Initial bend in the wire to be worked may be made by placing an end portion of such wire between the intermediate roller and the other two in the plier tool 21 or likewise as to the rollers at working position in the tool 33, and then as the case may be, by closing the plier or shifting the slide 38. To make a crimp in the wire, the plier form is best. The straight wire is placed in the open plier between the roller on the jaw 22 and the rollers on the jaw 25, and then closing the plier. The depth of the crimp made would be determined by the setting of the adjustment screw 26, or the extent the plier is closed. The width of the crimp made would of course be determined by the plane the wire is set in at Working position when the roller used on the jaw 22 is conical. To have the advantage of di ferent diameters at working plane, the grooves l3, 13' should be of clifierent depth respectively, and likewise the inclined grooves 19, 3th, in the roller 17.

In FIG. 6 I have shown a wire W set in the tool 21 or 33, in position to be curved by pulling the Wire at end w; the portion w" of said wire being comparatively long.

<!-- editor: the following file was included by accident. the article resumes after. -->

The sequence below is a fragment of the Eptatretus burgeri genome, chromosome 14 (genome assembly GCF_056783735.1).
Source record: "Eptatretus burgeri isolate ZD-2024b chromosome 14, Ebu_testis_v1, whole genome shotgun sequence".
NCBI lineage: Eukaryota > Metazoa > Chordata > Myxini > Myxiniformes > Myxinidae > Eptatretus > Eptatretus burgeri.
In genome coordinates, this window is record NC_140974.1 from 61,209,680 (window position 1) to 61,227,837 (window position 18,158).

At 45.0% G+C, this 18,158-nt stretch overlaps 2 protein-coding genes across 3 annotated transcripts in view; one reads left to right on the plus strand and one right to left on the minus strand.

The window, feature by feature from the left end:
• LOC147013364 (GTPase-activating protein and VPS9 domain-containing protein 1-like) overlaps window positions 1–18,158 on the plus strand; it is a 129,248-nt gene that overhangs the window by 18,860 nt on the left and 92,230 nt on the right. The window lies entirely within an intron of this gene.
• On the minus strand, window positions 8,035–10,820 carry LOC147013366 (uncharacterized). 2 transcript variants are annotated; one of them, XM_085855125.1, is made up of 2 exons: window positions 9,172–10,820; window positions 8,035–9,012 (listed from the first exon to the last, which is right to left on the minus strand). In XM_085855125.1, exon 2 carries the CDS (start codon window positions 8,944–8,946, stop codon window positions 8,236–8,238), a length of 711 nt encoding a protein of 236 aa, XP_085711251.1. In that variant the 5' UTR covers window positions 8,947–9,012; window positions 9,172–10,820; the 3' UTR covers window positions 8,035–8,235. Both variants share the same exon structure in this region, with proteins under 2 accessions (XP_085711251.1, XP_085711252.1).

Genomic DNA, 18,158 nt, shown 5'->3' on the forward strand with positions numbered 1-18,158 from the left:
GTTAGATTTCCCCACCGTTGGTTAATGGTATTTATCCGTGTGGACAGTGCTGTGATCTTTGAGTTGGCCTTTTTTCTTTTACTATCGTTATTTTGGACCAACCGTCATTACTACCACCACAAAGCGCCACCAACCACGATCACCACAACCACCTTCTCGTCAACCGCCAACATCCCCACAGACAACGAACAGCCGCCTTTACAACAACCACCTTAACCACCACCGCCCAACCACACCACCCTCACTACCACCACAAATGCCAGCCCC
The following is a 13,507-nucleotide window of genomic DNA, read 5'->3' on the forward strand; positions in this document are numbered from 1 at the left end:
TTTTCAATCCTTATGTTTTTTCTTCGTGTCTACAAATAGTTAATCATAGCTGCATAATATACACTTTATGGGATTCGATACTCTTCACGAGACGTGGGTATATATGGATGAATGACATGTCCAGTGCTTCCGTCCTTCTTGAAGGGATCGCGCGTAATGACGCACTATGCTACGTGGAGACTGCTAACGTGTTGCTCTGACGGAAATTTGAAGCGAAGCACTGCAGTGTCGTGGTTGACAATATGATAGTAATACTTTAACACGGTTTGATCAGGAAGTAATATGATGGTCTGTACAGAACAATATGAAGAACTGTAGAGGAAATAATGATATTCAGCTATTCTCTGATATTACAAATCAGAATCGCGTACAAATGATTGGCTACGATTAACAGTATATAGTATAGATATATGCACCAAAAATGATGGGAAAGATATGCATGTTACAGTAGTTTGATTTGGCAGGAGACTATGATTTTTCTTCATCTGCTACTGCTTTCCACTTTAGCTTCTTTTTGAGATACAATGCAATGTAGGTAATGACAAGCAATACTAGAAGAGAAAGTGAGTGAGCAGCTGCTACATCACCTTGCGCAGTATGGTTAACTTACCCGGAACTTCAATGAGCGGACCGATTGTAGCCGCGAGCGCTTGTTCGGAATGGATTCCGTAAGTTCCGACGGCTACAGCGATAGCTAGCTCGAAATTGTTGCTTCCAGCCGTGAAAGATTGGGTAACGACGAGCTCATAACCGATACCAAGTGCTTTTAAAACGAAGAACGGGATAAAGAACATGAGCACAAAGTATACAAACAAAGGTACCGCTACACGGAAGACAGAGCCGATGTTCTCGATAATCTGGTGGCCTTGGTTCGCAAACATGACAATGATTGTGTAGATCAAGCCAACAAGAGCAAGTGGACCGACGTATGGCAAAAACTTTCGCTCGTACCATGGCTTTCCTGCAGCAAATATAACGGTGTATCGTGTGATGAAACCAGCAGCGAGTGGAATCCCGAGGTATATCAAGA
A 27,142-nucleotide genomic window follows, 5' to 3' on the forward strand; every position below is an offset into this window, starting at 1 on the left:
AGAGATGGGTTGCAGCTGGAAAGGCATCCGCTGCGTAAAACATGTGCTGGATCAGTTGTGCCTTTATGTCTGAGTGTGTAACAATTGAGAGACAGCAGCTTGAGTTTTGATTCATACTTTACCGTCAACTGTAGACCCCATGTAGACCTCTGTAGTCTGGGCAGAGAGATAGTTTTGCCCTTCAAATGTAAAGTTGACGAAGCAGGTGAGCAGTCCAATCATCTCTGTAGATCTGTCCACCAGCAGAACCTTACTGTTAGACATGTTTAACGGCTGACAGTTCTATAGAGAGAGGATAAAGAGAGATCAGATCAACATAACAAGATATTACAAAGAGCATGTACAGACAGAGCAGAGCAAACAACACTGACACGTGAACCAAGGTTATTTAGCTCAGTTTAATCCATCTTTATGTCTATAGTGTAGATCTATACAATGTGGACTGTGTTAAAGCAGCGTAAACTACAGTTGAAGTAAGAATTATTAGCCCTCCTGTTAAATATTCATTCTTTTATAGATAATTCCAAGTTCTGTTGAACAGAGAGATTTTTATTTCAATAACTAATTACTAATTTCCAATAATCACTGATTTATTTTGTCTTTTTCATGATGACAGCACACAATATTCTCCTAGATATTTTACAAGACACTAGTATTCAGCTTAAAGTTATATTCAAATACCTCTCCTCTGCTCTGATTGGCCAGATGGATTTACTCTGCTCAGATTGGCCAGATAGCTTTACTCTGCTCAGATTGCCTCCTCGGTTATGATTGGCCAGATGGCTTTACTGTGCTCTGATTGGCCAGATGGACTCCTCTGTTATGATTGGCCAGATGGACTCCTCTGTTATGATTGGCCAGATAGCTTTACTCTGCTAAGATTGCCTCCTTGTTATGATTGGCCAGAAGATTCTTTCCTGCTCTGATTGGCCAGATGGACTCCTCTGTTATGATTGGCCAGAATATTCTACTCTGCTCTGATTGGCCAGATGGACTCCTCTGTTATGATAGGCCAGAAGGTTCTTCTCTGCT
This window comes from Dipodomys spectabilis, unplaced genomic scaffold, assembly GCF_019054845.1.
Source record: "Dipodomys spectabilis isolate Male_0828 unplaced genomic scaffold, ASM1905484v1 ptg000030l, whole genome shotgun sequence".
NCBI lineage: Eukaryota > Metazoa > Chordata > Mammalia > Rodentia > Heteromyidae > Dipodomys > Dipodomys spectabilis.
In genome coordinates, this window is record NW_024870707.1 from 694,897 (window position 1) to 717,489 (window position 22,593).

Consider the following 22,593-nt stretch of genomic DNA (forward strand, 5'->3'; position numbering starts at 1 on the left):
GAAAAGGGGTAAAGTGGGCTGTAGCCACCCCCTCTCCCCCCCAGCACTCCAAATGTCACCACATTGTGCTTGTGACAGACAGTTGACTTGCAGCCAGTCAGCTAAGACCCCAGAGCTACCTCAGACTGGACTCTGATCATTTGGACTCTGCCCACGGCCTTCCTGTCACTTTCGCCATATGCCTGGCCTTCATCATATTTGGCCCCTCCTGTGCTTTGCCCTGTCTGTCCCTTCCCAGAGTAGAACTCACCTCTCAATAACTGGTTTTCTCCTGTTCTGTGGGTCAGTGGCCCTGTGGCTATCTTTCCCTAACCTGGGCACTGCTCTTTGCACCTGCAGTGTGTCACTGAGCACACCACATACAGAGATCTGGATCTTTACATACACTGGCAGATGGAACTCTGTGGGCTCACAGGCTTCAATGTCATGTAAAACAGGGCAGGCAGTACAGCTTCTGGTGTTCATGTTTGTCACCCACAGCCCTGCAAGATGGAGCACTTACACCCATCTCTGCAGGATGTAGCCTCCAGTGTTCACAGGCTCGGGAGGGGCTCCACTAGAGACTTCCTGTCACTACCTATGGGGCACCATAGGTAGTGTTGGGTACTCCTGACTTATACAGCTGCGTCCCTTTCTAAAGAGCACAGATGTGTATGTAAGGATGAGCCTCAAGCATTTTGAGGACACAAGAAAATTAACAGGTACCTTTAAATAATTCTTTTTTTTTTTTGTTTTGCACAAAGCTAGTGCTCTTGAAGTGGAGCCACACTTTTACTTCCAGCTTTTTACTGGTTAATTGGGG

Using a tool having two rollers, it is fixed, and the wire is held in the hands, which are spaced therealong. The wire portion between the hands, is passed between the rollers, in contact with them and bent to straddle them to form an S-formation. Then the wire is pulled with one hand and guided with the other while one or both hands are moved to alter the S-forrn therein. Variance in the Storm will vary the resultin curve given the wire.

This invention is capable of numerous forms and various applications without departing from the essential features herein disclosed. it is therefore desired and intended that the embodiments shown herein shall be deemed merely illustrative and that the patent shall cover all patentable invention herein set forth, reference being had to the following claims rather than to the specific description herein to indicate the scope of this invention.

I claim:

1. In an orthodontic wire curving tool, two rollers carried on a frame; said rollers extending in one general irection and in a predetermined spaced relation from each other; at least one of said rollers being conical.

2. A tool as defined in claim 1, wherein the other roller is also conical; one roller being inverted with respect to the other.